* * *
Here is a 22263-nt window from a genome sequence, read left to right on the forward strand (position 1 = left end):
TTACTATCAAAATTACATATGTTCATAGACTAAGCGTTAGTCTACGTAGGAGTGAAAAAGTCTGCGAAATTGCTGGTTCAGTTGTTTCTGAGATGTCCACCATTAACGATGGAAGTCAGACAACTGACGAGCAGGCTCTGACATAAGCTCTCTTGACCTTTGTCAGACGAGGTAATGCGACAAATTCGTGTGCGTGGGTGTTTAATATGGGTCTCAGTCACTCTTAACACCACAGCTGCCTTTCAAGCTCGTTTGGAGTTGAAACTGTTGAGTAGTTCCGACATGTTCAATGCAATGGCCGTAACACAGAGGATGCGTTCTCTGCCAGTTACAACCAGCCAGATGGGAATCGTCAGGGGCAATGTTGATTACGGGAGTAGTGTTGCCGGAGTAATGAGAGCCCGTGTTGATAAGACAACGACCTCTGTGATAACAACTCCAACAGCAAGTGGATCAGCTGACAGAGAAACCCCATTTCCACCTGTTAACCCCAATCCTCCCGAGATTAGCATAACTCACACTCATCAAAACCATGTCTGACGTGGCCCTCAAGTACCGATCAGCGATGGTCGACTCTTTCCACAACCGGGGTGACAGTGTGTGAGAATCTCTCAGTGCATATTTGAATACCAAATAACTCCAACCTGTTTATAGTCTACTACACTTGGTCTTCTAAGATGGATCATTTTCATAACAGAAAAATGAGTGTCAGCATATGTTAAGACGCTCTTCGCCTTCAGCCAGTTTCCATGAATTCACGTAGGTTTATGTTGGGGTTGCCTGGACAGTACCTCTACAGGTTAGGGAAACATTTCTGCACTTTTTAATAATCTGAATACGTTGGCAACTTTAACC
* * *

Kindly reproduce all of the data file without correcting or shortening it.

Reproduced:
Here is a 22263-nt window from a genome sequence, read left to right on the forward strand (position 1 = left end):
TTACTATCAAAATTACATATGTTCATAGACTAAGCGTTAGTCTACGTAGGAGTGAAAAAGTCTGCGAAATTGCTGGTTCAGTTGTTTCTGAGATGTCCACCATTAACGATGGAAGTCAGACAACTGACGAGCAGGCTCTGACATAAGCTCTCTTGACCTTTGTCAGACGAGGTAATGCGACAAATTCGTGTGCGTGGGTGTTTAATATGGGTCTCAGTCACTCTTAACACCACAGCTGCCTTTCAAGCTCGTTTGGAGTTGAAACTGTTGAGTAGTTCCGACATGTTCAATGCAATGGCCGTAACACAGAGGATGCGTTCTCTGCCAGTTACAACCAGCCAGATGGGAATCGTCAGGGGCAATGTTGATTACGGGAGTAGTGTTGCCGGAGTAATGAGAGCCCGTGTTGATAAGACAACGACCTCTGTGATAACAACTCCAACAGCAAGTGGATCAGCTGACAGAGAAACCCCATTTCCACCTGTTAACCCCAATCCTCCCGAGATTAGCATAACTCACACTCATCAAAACCATGTCTGACGTGGCCCTCAAGTACCGATCAGCGATGGTCGACTCTTTCCACAACCGGGGTGACAGTGTGTGAGAATCTCTCAGTGCATATTTGAATACCAAATAACTCCAACCTGTTTATAGTCTACTACACTTGGTCTTCTAAGATGGATCATTTTCATAACAGAAAAATGAGTGTCAGCATATGTTAAGACGCTCTTCGCCTTCAGCCAGTTTCCATGAATTCACGTAGGTTTATGTTGGGGTTGCCTGGACAGTACCTCTACAGGTTAGGGAAACATTTCTGCACTTTTTAATAATCTGAATACGTTGGCAACTTTAACC